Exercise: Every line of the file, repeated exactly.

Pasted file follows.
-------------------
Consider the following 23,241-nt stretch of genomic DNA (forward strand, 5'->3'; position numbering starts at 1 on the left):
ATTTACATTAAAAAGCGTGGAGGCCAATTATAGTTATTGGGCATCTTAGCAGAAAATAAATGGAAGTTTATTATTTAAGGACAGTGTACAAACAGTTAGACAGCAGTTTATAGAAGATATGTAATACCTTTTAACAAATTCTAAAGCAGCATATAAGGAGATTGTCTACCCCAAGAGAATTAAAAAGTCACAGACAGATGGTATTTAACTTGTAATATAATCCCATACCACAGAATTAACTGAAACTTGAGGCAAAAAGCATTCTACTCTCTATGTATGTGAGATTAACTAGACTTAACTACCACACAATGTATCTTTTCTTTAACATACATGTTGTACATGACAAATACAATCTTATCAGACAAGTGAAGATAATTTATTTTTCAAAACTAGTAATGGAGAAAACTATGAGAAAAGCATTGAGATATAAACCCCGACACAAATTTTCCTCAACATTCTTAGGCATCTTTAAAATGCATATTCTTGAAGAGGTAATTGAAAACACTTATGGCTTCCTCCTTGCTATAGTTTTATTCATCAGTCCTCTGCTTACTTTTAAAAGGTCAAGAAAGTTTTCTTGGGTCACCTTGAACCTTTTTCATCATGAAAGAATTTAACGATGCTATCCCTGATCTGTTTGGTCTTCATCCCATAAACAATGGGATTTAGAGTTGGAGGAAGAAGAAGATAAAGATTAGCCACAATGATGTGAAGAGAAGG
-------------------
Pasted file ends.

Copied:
Consider the following 23,241-nt stretch of genomic DNA (forward strand, 5'->3'; position numbering starts at 1 on the left):
ATTTACATTAAAAAGCGTGGAGGCCAATTATAGTTATTGGGCATCTTAGCAGAAAATAAATGGAAGTTTATTATTTAAGGACAGTGTACAAACAGTTAGACAGCAGTTTATAGAAGATATGTAATACCTTTTAACAAATTCTAAAGCAGCATATAAGGAGATTGTCTACCCCAAGAGAATTAAAAAGTCACAGACAGATGGTATTTAACTTGTAATATAATCCCATACCACAGAATTAACTGAAACTTGAGGCAAAAAGCATTCTACTCTCTATGTATGTGAGATTAACTAGACTTAACTACCACACAATGTATCTTTTCTTTAACATACATGTTGTACATGACAAATACAATCTTATCAGACAAGTGAAGATAATTTATTTTTCAAAACTAGTAATGGAGAAAACTATGAGAAAAGCATTGAGATATAAACCCCGACACAAATTTTCCTCAACATTCTTAGGCATCTTTAAAATGCATATTCTTGAAGAGGTAATTGAAAACACTTATGGCTTCCTCCTTGCTATAGTTTTATTCATCAGTCCTCTGCTTACTTTTAAAAGGTCAAGAAAGTTTTCTTGGGTCACCTTGAACCTTTTTCATCATGAAAGAATTTAACGATGCTATCCCTGATCTGTTTGGTCTTCATCCCATAAACAATGGGATTTAGAGTTGGAGGAAGAAGAAGATAAAGATTAGCCACAATGATGTGAAGAGAAGG